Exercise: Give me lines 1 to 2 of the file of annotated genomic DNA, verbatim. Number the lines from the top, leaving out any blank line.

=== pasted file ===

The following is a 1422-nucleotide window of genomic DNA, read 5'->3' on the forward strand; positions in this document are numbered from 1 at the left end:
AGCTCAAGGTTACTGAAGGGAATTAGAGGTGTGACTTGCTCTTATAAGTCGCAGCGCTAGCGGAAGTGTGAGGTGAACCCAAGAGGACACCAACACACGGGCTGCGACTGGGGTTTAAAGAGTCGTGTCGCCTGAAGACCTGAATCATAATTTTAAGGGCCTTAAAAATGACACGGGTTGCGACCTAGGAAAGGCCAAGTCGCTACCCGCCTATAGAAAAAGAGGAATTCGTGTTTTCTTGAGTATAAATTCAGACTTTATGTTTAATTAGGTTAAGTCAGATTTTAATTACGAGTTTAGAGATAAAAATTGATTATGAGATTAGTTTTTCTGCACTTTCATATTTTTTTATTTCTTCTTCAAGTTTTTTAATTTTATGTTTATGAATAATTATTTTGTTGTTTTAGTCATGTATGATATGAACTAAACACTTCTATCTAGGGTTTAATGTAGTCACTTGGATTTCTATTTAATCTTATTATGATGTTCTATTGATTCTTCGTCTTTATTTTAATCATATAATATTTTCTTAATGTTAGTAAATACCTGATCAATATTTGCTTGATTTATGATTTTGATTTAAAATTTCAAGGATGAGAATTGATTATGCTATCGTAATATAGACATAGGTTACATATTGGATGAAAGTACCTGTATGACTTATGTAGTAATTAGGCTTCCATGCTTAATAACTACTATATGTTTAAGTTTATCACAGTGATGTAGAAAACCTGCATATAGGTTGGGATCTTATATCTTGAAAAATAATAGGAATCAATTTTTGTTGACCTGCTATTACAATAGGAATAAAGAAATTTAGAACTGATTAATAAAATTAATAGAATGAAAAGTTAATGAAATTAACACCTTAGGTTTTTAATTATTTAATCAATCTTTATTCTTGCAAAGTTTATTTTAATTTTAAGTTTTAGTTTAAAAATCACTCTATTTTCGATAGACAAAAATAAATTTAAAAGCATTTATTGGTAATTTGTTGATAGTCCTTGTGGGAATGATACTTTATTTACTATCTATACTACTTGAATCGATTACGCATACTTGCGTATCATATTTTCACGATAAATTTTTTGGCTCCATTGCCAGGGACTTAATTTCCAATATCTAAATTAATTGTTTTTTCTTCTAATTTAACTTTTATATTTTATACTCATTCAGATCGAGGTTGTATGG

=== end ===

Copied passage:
The following is a 1422-nucleotide window of genomic DNA, read 5'->3' on the forward strand; positions in this document are numbered from 1 at the left end:
AGCTCAAGGTTACTGAAGGGAATTAGAGGTGTGACTTGCTCTTATAAGTCGCAGCGCTAGCGGAAGTGTGAGGTGAACCCAAGAGGACACCAACACACGGGCTGCGACTGGGGTTTAAAGAGTCGTGTCGCCTGAAGACCTGAATCATAATTTTAAGGGCCTTAAAAATGACACGGGTTGCGACCTAGGAAAGGCCAAGTCGCTACCCGCCTATAGAAAAAGAGGAATTCGTGTTTTCTTGAGTATAAATTCAGACTTTATGTTTAATTAGGTTAAGTCAGATTTTAATTACGAGTTTAGAGATAAAAATTGATTATGAGATTAGTTTTTCTGCACTTTCATATTTTTTTATTTCTTCTTCAAGTTTTTTAATTTTATGTTTATGAATAATTATTTTGTTGTTTTAGTCATGTATGATATGAACTAAACACTTCTATCTAGGGTTTAATGTAGTCACTTGGATTTCTATTTAATCTTATTATGATGTTCTATTGATTCTTCGTCTTTATTTTAATCATATAATATTTTCTTAATGTTAGTAAATACCTGATCAATATTTGCTTGATTTATGATTTTGATTTAAAATTTCAAGGATGAGAATTGATTATGCTATCGTAATATAGACATAGGTTACATATTGGATGAAAGTACCTGTATGACTTATGTAGTAATTAGGCTTCCATGCTTAATAACTACTATATGTTTAAGTTTATCACAGTGATGTAGAAAACCTGCATATAGGTTGGGATCTTATATCTTGAAAAATAATAGGAATCAATTTTTGTTGACCTGCTATTACAATAGGAATAAAGAAATTTAGAACTGATTAATAAAATTAATAGAATGAAAAGTTAATGAAATTAACACCTTAGGTTTTTAATTATTTAATCAATCTTTATTCTTGCAAAGTTTATTTTAATTTTAAGTTTTAGTTTAAAAATCACTCTATTTTCGATAGACAAAAATAAATTTAAAAGCATTTATTGGTAATTTGTTGATAGTCCTTGTGGGAATGATACTTTATTTACTATCTATACTACTTGAATCGATTACGCATACTTGCGTATCATATTTTCACGATAAATTTTTTGGCTCCATTGCCAGGGACTTAATTTCCAATATCTAAATTAATTGTTTTTTCTTCTAATTTAACTTTTATATTTTATACTCATTCAGATCGAGGTTGTATGG